The improved sound quality of this classic recording is immediately perceptible. Without that clear tuba and baritone saxophone bottom, Miles Davis' open trumpet would seem to be wandering in a different phase of his career. A valuable asset such as the first half of "Moon Dreams," which blends Gunther Schuller's French horn harmony and two distinct saxophone voices with one distant J.J. Johnson thread could have easily become lost without the right balance. This new Rudy Van Gelder edition has brought the original tapes from each tune to 24-bit digital with a superior result. Davis' open horn, Gerry Mulligan's expressive baritone and Lee Konitz' singular alto tone lead these trailblazing 1949 and 1950 sessions. Featured performers Kai Winding, Max Roach, Mulligan, Konitz and Davis create a mellow blend that has spawned uncounted limbs on the family tree. Davis' open trumpet tone has always represented the best because of his attention to the quality. Too bad the arrangements were held to about three minutes or so in length, because these nonets could improvise forever around their classic tunes. Fortunately, this recording has inspired millions, so that the music lives on in the guise of today's students of the art.
Track Listing: Move; Jeru; Moon Dreams; Venus De Milo; Budo; Deception; Godchild; Boplicity; Rocker; Israel; Rouge; Darn That Dream.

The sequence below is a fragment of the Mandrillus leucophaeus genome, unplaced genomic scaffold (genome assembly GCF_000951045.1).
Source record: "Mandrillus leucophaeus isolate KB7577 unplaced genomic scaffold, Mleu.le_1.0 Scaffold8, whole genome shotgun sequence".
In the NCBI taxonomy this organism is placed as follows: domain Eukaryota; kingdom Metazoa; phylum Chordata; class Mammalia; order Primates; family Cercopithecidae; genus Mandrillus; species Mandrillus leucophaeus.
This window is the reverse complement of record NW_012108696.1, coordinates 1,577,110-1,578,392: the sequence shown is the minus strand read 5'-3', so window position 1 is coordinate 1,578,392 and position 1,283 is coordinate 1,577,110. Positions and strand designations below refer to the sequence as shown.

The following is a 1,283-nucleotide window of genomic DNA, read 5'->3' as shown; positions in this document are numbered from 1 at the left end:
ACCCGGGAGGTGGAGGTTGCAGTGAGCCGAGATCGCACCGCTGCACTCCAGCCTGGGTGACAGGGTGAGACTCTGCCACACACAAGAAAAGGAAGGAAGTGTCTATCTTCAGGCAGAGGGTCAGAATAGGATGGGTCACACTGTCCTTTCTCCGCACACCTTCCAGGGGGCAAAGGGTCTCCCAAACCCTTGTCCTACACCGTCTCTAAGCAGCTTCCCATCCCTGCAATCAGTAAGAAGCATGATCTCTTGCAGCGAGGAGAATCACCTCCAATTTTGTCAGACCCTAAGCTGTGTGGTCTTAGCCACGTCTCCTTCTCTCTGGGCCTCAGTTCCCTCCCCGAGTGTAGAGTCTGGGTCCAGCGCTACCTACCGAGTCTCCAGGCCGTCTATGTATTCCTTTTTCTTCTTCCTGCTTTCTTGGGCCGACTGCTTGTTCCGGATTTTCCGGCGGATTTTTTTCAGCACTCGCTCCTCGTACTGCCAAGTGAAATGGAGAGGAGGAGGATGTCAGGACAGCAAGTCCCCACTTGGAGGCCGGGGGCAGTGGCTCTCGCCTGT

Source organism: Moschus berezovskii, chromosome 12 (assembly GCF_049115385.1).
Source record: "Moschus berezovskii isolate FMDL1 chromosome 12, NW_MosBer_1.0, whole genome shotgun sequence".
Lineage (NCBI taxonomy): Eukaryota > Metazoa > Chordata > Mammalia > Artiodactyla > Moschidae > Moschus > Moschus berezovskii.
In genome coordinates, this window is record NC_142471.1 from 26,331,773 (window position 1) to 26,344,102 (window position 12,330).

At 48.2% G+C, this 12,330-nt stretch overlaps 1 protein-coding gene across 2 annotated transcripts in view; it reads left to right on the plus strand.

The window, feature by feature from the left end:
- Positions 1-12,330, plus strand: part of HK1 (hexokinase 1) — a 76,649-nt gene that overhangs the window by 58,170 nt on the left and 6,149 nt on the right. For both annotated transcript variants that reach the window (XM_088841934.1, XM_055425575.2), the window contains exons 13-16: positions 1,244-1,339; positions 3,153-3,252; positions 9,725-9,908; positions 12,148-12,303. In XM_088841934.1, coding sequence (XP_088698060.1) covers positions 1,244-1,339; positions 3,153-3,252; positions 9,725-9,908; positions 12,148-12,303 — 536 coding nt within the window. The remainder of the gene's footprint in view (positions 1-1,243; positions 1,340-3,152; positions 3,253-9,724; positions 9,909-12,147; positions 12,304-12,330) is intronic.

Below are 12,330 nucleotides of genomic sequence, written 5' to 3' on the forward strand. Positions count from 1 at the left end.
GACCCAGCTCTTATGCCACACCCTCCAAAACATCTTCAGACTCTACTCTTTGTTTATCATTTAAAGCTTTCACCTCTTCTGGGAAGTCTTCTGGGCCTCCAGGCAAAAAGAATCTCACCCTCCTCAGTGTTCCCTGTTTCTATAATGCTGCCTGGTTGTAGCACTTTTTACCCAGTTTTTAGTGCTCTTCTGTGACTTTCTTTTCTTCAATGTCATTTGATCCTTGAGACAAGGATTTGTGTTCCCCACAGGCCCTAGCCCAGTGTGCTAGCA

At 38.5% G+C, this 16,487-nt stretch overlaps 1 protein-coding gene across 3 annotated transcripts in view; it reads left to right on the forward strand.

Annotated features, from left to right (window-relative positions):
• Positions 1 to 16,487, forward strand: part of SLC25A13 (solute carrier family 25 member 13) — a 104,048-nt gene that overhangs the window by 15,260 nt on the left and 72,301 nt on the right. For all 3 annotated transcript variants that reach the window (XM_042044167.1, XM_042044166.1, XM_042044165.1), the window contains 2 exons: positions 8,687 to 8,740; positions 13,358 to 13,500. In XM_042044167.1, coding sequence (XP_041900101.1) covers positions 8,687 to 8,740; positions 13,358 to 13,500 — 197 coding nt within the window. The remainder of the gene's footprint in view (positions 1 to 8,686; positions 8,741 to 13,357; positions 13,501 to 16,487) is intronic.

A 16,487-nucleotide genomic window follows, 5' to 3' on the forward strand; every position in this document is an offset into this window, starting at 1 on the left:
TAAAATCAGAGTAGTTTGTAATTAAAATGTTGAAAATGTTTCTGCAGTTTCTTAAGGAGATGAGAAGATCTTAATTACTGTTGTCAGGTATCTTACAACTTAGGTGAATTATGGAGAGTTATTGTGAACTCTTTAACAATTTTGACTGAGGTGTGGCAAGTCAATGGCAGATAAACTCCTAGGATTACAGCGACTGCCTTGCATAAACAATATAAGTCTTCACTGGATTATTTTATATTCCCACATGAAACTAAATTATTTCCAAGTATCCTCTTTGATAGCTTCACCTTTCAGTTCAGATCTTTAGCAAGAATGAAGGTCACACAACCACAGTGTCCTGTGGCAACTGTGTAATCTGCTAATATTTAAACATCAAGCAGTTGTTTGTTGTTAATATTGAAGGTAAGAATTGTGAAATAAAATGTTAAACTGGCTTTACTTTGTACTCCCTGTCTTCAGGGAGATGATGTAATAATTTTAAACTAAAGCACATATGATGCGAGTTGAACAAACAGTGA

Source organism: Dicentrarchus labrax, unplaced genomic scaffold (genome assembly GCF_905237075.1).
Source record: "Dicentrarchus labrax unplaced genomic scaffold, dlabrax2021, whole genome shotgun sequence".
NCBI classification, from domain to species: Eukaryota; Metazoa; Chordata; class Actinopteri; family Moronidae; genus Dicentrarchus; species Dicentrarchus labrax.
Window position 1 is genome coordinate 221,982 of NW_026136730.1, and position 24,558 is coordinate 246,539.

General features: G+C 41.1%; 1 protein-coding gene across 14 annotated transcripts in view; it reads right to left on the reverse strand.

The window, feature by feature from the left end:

Personnel: Miles Davis, trumpet; Lee Konitz, alto saxophone; Gerry Mulligan, baritone saxophone; Junior Collins, Sandy Siegelstein, Gunther Schuller, French horn; Kai Winding, J.J. Johnson, trombone; John Barber, tuba; Al Haig, John Lewis, piano; Nelson Boyd, Joe Shulman, Al McKibbon, bass; Max Roach, Kenny Clarke, drums; Kenny Hagood, vocal on
I love jazz because it's sophisticated, international, atmospheric yet free, cool and warm.
I was first exposed to jazz through the sultry voice and flawless swing of my mother.
I met Mark Murphy, David Linx, Kurt Elling, and Youn Sun Nah.
The best show I ever attended was Youn Sun Nah in Paris.
The first jazz record I bought was Native Dancer by Wayne Shorter and Milton Nascimento
My advice to new listeners: open your mind and your ears, forget about structure, feel the textures.
Go see live music and keep buying CDs!